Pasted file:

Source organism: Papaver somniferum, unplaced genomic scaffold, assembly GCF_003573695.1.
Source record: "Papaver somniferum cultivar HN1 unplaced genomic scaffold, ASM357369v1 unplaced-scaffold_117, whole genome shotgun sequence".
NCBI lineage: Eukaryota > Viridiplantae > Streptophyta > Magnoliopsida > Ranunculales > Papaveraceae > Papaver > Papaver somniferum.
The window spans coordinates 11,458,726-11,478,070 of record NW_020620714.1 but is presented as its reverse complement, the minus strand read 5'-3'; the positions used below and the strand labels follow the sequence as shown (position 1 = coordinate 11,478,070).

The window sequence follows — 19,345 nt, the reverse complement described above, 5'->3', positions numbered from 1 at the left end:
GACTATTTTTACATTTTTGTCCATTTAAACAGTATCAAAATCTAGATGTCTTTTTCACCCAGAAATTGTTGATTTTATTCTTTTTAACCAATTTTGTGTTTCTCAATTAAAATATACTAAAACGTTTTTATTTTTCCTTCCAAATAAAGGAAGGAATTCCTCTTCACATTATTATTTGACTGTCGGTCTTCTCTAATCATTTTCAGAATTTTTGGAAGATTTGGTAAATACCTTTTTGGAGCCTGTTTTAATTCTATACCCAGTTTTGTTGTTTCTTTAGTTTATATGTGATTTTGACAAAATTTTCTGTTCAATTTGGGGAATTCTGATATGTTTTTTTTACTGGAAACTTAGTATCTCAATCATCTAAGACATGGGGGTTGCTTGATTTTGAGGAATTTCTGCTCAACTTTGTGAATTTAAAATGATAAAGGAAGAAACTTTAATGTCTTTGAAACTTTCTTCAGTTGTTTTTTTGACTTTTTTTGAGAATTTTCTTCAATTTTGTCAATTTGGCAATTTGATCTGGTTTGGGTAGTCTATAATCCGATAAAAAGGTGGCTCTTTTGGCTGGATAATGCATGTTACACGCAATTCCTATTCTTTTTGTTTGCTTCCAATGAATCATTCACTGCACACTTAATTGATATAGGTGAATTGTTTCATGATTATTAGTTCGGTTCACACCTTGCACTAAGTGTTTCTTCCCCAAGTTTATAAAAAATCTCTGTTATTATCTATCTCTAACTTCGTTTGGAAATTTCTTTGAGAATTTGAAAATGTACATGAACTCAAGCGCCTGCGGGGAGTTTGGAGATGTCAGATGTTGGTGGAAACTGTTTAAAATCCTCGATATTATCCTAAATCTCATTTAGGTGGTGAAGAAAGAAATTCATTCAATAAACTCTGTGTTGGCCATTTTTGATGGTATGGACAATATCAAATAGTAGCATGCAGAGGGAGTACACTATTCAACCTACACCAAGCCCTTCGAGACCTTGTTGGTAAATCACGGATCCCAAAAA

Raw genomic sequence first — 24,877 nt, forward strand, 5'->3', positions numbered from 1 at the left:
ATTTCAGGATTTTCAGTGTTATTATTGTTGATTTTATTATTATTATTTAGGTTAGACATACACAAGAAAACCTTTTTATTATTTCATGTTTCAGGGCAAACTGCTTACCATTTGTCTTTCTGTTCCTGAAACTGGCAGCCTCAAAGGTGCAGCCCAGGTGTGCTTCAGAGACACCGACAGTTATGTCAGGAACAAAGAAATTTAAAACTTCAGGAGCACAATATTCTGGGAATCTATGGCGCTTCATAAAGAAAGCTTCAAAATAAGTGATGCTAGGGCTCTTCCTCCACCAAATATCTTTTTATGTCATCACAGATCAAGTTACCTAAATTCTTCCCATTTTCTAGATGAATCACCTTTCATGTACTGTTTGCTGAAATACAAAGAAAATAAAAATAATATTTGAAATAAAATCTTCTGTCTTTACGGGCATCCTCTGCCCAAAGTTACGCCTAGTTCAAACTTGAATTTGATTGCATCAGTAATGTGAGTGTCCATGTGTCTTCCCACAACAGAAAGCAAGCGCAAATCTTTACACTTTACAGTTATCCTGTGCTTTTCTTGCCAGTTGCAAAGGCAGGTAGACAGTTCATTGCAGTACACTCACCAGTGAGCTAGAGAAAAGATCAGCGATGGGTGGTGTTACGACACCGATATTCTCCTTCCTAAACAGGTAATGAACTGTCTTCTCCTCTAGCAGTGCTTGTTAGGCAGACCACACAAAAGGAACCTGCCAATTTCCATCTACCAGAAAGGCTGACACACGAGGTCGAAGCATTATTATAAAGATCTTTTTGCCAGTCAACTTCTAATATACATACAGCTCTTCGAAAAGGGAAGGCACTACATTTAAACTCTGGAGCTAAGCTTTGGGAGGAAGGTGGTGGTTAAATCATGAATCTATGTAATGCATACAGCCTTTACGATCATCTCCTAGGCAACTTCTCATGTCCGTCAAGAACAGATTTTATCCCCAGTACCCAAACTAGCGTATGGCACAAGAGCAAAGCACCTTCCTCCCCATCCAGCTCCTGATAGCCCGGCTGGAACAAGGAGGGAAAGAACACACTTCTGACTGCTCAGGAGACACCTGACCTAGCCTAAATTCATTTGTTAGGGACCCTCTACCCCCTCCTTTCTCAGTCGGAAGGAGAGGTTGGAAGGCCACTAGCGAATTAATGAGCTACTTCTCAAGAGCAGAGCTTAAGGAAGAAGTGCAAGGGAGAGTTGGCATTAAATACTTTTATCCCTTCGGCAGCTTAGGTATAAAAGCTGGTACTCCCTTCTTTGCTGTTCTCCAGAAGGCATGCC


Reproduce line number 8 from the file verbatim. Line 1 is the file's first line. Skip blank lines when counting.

ATTTCAGGATTTTCAGTGTTATTATTGTTGATTTTATTATTATTATTTAGGTTAGACATACACAAGAAAACCTTTTTATTATTTCATGTTTCAGGGCAAACTGCTTACCATTTGTCTTTCTGTTCCTGAAACTGGCAGCCTCAAAGGTGCAGCCCAGGTGTGCTTCAGAGACACCGACAGTTATGTCAGGAACAAAGAAATTTAAAACTTCAGGAGCACAATATTCTGGGAATCTATGGCGCTTCATAAAGAAAGCTTCAAAATAAGTGATGCTAGGGCTCTTCCTCCACCAAATATCTTTTTATGTCATCACAGATCAAGTTACCTAAATTCTTCCCATTTTCTAGATGAATCACCTTTCATGTACTGTTTGCTGAAATACAAAGAAAATAAAAATAATATTTGAAATAAAATCTTCTGTCTTTACGGGCATCCTCTGCCCAAAGTTACGCCTAGTTCAAACTTGAATTTGATTGCATCAGTAATGTGAGTGTCCATGTGTCTTCCCACAACAGAAAGCAAGCGCAAATCTTTACACTTTACAGTTATCCTGTGCTTTTCTTGCCAGTTGCAAAGGCAGGTAGACAGTTCATTGCAGTACACTCACCAGTGAGCTAGAGAAAAGATCAGCGATGGGTGGTGTTACGACACCGATATTCTCCTTCCTAAACAGGTAATGAACTGTCTTCTCCTCTAGCAGTGCTTGTTAGGCAGACCACACAAAAGGAACCTGCCAATTTCCATCTACCAGAAAGGCTGACACACGAGGTCGAAGCATTATTATAAAGATCTTTTTGCCAGTCAACTTCTAATATACATACAGCTCTTCGAAAAGGGAAGGCACTACATTTAAACTCTGGAGCTAAGCTTTGGGAGGAAGGTGGTGGTTAAATCATGAATCTATGTAATGCATACAGCCTTTACGATCATCTCCTAGGCAACTTCTCATGTCCGTCAAGAACAGATTTTATCCCCAGTACCCAAACTAGCGTATGGCACAAGAGCAAAGCACCTTCCTCCCCATCCAGCTCCTGATAGCCCGGCTGGAACAAGGAGGGAAAGAACACACTTCTGACTGCTCAGGAGACACCTGACCTAGCCTAAATTCATTTGTTAGGGACCCTCTACCCCCTCCTTTCTCAGTCGGAAGGAGAGGTTGGAAGGCCACTAGCGAATTAATGAGCTACTTCTCAAGAGCAGAGCTTAAGGAAGAAGTGCAAGGGAGAGTTGGCATTAAATACTTTTATCCCTTCGGCAGCTTAGGTATAAAAGCTGGTACTCCCTTCTTTGCTGTTCTCCAGAAGGCATGCC